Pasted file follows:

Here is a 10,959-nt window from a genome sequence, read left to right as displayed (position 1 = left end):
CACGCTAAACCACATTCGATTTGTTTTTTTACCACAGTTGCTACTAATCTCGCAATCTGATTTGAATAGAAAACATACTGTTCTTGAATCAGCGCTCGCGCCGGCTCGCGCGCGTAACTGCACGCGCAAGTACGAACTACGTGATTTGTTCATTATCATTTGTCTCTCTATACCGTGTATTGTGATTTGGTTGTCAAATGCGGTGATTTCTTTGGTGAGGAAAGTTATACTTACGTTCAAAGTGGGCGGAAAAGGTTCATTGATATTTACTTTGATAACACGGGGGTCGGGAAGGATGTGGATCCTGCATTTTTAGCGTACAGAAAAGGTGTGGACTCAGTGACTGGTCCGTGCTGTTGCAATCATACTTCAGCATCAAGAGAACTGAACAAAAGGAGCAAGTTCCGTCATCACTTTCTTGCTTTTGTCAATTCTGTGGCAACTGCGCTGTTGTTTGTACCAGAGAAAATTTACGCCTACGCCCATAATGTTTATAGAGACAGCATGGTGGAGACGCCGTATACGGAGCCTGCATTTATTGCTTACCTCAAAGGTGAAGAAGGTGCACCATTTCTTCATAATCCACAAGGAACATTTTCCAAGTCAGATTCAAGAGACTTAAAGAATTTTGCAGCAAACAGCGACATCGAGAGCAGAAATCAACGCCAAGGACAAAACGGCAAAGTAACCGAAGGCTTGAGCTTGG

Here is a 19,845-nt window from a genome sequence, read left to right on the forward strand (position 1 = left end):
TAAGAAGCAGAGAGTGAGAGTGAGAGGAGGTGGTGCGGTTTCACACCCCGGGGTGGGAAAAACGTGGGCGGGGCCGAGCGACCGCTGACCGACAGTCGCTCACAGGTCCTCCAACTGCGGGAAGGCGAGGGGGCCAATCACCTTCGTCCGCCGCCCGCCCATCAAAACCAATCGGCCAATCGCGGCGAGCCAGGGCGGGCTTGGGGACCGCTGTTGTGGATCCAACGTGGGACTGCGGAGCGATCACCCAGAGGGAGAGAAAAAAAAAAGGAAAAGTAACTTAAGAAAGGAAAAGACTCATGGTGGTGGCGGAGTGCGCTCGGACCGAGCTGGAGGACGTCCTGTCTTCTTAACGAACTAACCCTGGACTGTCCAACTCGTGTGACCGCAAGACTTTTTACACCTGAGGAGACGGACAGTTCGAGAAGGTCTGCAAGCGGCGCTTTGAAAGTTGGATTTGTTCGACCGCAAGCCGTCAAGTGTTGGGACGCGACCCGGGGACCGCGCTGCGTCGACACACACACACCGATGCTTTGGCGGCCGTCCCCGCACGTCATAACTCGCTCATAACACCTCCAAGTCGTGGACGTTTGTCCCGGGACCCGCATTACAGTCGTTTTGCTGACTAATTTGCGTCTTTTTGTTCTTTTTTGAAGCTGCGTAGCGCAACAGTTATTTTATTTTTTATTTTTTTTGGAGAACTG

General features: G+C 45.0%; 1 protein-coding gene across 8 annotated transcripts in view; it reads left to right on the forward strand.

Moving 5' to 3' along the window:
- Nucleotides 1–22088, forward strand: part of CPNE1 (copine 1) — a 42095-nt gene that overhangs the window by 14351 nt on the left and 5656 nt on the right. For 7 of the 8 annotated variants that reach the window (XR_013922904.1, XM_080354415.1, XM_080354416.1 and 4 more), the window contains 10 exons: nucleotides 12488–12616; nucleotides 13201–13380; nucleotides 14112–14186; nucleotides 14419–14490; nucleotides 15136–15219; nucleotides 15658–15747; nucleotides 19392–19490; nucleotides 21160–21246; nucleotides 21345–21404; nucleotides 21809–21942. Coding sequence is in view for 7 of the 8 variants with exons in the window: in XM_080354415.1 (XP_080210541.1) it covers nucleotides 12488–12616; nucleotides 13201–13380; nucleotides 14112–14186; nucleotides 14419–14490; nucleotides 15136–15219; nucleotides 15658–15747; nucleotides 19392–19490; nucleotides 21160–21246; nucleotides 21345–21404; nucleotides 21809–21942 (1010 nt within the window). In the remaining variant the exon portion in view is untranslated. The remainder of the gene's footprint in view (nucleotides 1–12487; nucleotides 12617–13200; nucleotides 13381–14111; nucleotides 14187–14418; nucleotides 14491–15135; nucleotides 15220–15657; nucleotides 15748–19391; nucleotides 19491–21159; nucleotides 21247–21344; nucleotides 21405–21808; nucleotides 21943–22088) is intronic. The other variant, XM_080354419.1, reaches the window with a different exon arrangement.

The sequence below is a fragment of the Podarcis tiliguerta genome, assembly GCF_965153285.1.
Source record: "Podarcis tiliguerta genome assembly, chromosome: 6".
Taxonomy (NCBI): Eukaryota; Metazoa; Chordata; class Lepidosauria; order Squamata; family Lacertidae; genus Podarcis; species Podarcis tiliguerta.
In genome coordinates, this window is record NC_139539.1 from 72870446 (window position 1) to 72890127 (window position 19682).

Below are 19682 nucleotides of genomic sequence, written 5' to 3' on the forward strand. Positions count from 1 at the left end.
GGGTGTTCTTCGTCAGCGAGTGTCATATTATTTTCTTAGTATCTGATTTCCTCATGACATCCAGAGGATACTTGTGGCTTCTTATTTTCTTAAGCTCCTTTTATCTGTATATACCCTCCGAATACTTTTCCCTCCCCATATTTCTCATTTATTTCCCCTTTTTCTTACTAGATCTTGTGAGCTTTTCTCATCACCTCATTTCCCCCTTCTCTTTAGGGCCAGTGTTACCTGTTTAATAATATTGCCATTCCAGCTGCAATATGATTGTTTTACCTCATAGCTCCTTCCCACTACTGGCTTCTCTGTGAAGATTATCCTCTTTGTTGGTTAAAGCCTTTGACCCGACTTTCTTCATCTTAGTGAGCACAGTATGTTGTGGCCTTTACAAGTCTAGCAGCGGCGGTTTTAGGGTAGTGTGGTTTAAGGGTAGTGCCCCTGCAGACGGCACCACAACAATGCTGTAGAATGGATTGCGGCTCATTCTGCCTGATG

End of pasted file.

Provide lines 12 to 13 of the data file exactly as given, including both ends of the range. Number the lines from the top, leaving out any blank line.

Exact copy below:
Below are 19682 nucleotides of genomic sequence, written 5' to 3' on the forward strand. Positions count from 1 at the left end.
GGGTGTTCTTCGTCAGCGAGTGTCATATTATTTTCTTAGTATCTGATTTCCTCATGACATCCAGAGGATACTTGTGGCTTCTTATTTTCTTAAGCTCCTTTTATCTGTATATACCCTCCGAATACTTTTCCCTCCCCATATTTCTCATTTATTTCCCCTTTTTCTTACTAGATCTTGTGAGCTTTTCTCATCACCTCATTTCCCCCTTCTCTTTAGGGCCAGTGTTACCTGTTTAATAATATTGCCATTCCAGCTGCAATATGATTGTTTTACCTCATAGCTCCTTCCCACTACTGGCTTCTCTGTGAAGATTATCCTCTTTGTTGGTTAAAGCCTTTGACCCGACTTTCTTCATCTTAGTGAGCACAGTATGTTGTGGCCTTTACAAGTCTAGCAGCGGCGGTTTTAGGGTAGTGTGGTTTAAGGGTAGTGCCCCTGCAGACGGCACCACAACAATGCTGTAGAATGGATTGCGGCTCATTCTGCCTGATG